Straw (21-136 days): <0.1     (16)    Germany
                                                        Grains: n.d.                   (4)    Germary

    Melons          0.01 g/plant          3 ×           Int.: n.d.                            Netherlands
                                                        Peel: 0.6-0.8                  (3)    Netherlands
    Mushroom        6 kg/ha               1 ×           0.5                            (1)    Netherlands
    a Sampled at 0-14 days after last application.
    b Sampled at 9-39 days after last application.
    c Surface residues only. Interior: not detectable.
    n.d. - not detected = < 40.05 ppm.

         Carbendazim treatment of sugar beets by spraying gives
    significant deposits of MBC on the leaves, but uptake of active
    material by the beet roots is not detectable (Anon., 1973).

    Animal tissues

         Studies of the metabolic degradation of MBC after direct feeding
    to animals has not been Presented, but by analogy to the available
    evidence on metabolism of benomyl it is anticipated that hydroxylation
    may take place to produce 5-hydroxymethyl-2-benzimidazolecarbamate,
    followed by urinary excretion as glucuronide or sulfate conjugates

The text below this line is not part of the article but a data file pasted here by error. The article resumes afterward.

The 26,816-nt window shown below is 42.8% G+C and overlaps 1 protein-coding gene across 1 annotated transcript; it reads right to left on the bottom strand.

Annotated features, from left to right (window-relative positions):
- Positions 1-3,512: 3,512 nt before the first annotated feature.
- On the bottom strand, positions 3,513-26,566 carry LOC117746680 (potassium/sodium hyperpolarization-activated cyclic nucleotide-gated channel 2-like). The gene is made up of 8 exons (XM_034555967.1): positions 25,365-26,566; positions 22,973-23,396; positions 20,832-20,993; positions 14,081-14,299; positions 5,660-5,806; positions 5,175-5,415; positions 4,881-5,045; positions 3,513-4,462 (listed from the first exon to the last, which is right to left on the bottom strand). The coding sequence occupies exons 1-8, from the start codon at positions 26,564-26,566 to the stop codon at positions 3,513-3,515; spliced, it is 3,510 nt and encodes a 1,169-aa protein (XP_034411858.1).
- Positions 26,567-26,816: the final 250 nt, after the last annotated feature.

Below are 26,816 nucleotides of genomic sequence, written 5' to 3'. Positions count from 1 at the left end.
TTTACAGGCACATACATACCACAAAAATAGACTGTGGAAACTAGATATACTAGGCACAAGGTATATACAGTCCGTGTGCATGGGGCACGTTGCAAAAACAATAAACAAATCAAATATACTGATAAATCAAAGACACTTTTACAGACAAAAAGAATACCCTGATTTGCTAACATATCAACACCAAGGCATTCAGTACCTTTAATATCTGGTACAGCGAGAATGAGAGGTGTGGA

(Gorbach, 1973).


         Carbendazim is a relatively stable compound and it is known to
    show some persistence in soil (Gorbach, 1973). Only data on low dosage
    treatments (90-180 g/ha) of sugar beets in the soil are presently
    available and these indicate no detectable residues (i.e. <0.01 ppm).

    Methods of residue analysis

         So far the most reliable analytical methods for the determination
    of benomyl are based on the conversion to MBC and eventual
    saponification to 2-aminobenzimidazole (Pease and Gardiner, 1969;
    Pease and Holt, 1971). These methods can easily be adapted for the
    determination of MBC.

         Details of U.V.-spectrophotometric methods used by the
    manufacturers of MBC have been presented (BASF, 1972; Gorbach, 1972).
    MBC is extracted from the slightly alkaline sample material with ethyl
    acetate. The ethyl acetate solution is extracted into 1 N sulfuric or
    hydrochloric acid and again transferred into ethyl acetate after pH
    adjustment. This procedure is repeated and MBC is finally partitioned
    into 1 N acid solution for spectrophotometric measurement at 281 nm.
    The detection limit of the method is given as 0.05 ppm and recoveries
    are 70-80% for various crops containing 0.1-0.5 ppm MBC.

    National tolerances

         According to the information available to the meeting, the
    following tolerances for carbendazim have been established:

    Australia           Apples and pears                      2 ppm